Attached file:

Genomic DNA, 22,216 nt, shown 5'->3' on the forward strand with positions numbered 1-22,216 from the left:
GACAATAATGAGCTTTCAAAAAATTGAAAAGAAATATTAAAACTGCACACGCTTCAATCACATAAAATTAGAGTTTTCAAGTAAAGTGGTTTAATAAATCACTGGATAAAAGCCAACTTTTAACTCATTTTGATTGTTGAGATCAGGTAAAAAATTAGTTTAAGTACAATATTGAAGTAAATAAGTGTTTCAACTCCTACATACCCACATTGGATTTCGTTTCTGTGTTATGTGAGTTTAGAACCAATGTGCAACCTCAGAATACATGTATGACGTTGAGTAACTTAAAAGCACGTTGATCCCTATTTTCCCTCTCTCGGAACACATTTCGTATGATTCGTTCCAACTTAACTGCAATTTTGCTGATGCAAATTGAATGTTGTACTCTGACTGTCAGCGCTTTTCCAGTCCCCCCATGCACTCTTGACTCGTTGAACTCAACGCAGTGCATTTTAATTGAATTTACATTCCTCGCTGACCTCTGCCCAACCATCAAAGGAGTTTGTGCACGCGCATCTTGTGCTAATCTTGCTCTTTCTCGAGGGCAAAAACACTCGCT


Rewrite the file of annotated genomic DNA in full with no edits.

Genomic DNA, 22,216 nt, shown 5'->3' on the forward strand with positions numbered 1-22,216 from the left:
GACAATAATGAGCTTTCAAAAAATTGAAAAGAAATATTAAAACTGCACACGCTTCAATCACATAAAATTAGAGTTTTCAAGTAAAGTGGTTTAATAAATCACTGGATAAAAGCCAACTTTTAACTCATTTTGATTGTTGAGATCAGGTAAAAAATTAGTTTAAGTACAATATTGAAGTAAATAAGTGTTTCAACTCCTACATACCCACATTGGATTTCGTTTCTGTGTTATGTGAGTTTAGAACCAATGTGCAACCTCAGAATACATGTATGACGTTGAGTAACTTAAAAGCACGTTGATCCCTATTTTCCCTCTCTCGGAACACATTTCGTATGATTCGTTCCAACTTAACTGCAATTTTGCTGATGCAAATTGAATGTTGTACTCTGACTGTCAGCGCTTTTCCAGTCCCCCCATGCACTCTTGACTCGTTGAACTCAACGCAGTGCATTTTAATTGAATTTACATTCCTCGCTGACCTCTGCCCAACCATCAAAGGAGTTTGTGCACGCGCATCTTGTGCTAATCTTGCTCTTTCTCGAGGGCAAAAACACTCGCT